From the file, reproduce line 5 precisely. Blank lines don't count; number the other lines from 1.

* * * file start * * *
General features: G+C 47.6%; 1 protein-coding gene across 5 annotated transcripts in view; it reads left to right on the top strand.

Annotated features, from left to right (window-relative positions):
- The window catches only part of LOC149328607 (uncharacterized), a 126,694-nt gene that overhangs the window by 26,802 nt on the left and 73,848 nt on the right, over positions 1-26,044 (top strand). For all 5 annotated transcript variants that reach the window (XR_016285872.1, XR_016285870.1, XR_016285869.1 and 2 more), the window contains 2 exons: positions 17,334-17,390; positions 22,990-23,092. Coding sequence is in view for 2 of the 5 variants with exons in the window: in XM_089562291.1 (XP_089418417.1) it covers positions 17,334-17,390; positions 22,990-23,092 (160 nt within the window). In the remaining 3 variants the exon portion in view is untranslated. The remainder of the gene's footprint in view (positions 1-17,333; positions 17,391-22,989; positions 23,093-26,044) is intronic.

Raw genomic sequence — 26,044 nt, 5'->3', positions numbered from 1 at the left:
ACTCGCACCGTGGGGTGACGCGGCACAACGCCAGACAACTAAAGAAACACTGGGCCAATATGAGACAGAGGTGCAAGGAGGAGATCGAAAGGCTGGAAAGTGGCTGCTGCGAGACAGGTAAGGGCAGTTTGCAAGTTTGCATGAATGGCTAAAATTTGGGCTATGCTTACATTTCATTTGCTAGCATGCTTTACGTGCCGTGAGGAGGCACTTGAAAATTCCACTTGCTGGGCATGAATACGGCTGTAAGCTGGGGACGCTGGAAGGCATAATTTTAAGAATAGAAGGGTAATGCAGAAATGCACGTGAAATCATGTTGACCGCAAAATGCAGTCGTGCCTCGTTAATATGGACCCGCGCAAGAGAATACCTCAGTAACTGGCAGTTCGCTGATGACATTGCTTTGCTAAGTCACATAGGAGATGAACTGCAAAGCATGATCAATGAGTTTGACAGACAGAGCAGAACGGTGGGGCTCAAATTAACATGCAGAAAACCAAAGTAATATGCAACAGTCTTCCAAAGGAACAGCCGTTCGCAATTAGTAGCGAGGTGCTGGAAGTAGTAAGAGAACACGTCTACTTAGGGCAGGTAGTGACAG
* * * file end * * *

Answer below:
ACTCGCACCGTGGGGTGACGCGGCACAACGCCAGACAACTAAAGAAACACTGGGCCAATATGAGACAGAGGTGCAAGGAGGAGATCGAAAGGCTGGAAAGTGGCTGCTGCGAGACAGGTAAGGGCAGTTTGCAAGTTTGCATGAATGGCTAAAATTTGGGCTATGCTTACATTTCATTTGCTAGCATGCTTTACGTGCCGTGAGGAGGCACTTGAAAATTCCACTTGCTGGGCATGAATACGGCTGTAAGCTGGGGACGCTGGAAGGCATAATTTTAAGAATAGAAGGGTAATGCAGAAATGCACGTGAAATCATGTTGACCGCAAAATGCAGTCGTGCCTCGTTAATATGGACCCGCGCAAGAGAATACCTCAGTAACTGGCAGTTCGCTGATGACATTGCTTTGCTAAGTCACATAGGAGATGAACTGCAAAGCATGATCAATGAGTTTGACAGACAGAGCAGAACGGTGGGGCTCAAATTAACATGCAGAAAACCAAAGTAATATGCAACAGTCTTCCAAAGGAACAGCCGTTCGCAATTAGTAGCGAGGTGCTGGAAGTAGTAAGAGAACACGTCTACTTAGGGCAGGTAGTGACAG